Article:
Amphoteric and amphiprotic compounds

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Deborah Cheng 1F
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Joined: Thu Jul 13, 2017 3:00 am

Amphoteric and amphiprotic compounds

Postby Deborah Cheng 1F » Sat Dec 02, 2017 5:06 pm

What is the difference between amphoteric and amphiprotic compounds?

miznaakbar
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Re: Amphoteric and amphiprotic compounds

Postby miznaakbar » Sat Dec 02, 2017 5:13 pm

Amphoteric substances can act as either an acid or a base whereas an amphiprotic substance can donate and accept hydrogen ions. Some but not all amphoteric substances are amphiprotic, for example page 429 of the textbook explains this well:
"Distinguish between amphoteric and amphiprotic. Aluminum metal is amphoteric (it reacts with both acids and bases), but it has no hydrogen atoms to donate as protons, and its not amphiprotic"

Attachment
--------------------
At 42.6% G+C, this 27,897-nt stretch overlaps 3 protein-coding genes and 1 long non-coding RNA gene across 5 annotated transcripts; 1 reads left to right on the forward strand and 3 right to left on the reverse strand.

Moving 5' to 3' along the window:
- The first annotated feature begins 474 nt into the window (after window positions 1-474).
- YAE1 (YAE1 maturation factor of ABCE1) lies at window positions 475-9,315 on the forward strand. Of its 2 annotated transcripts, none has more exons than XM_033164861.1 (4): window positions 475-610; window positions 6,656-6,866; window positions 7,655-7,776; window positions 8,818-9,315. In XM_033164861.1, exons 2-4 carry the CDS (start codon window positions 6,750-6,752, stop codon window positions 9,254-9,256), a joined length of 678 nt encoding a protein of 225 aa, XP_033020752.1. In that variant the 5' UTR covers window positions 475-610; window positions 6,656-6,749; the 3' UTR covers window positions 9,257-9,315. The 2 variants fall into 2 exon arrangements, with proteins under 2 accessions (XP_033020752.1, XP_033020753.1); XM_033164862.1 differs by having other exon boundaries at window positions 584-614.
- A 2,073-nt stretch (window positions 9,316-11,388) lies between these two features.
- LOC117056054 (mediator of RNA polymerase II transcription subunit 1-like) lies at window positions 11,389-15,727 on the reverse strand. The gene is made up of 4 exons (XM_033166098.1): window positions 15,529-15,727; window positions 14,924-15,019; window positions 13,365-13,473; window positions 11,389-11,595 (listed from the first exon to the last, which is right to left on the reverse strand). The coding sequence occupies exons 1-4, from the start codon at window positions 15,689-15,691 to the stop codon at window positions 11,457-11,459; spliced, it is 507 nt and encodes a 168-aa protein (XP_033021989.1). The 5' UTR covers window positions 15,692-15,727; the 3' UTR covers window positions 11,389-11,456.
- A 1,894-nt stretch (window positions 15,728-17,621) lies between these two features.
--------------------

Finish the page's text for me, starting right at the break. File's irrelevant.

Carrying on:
Christy Zhao 1H
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Joined: Fri Sep 29, 2017 7:07 am

Re: Amphoteric and amphiprotic compounds

Postby Christy Zhao 1H » Sat Dec 02, 2017 11:48 pm

An amphiprotic example would be water since there are hydrogen atoms and is able to donate a proton, and the oxygen has lone pairs and is able to accept a proton.

Ramya Natarajan 1D
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Re: Amphoteric and amphiprotic compounds

Postby Ramya Natarajan 1D » Tue Dec 05, 2017 1:32 pm

To make sure you don't get them confused, I'd just look at the suffixes of each. In Amphiprotic molecules, the protons are able to be transferred and taken away to both a conjugate acid and base. An amphoteric molecule is simply able to react with both an acid and a base, but isn't necessarily one under the Bronsted definition.

Elizabeth Bamishaye 2I
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Re: Amphoteric and amphiprotic compounds

Postby Elizabeth Bamishaye 2I » Tue Dec 05, 2017 3:29 pm

Amphoteric compounds have both basic and acidic character, and the prime example of this is water.
Amphiprotic is a molecule that can act as a proton donor or proton acceptor.


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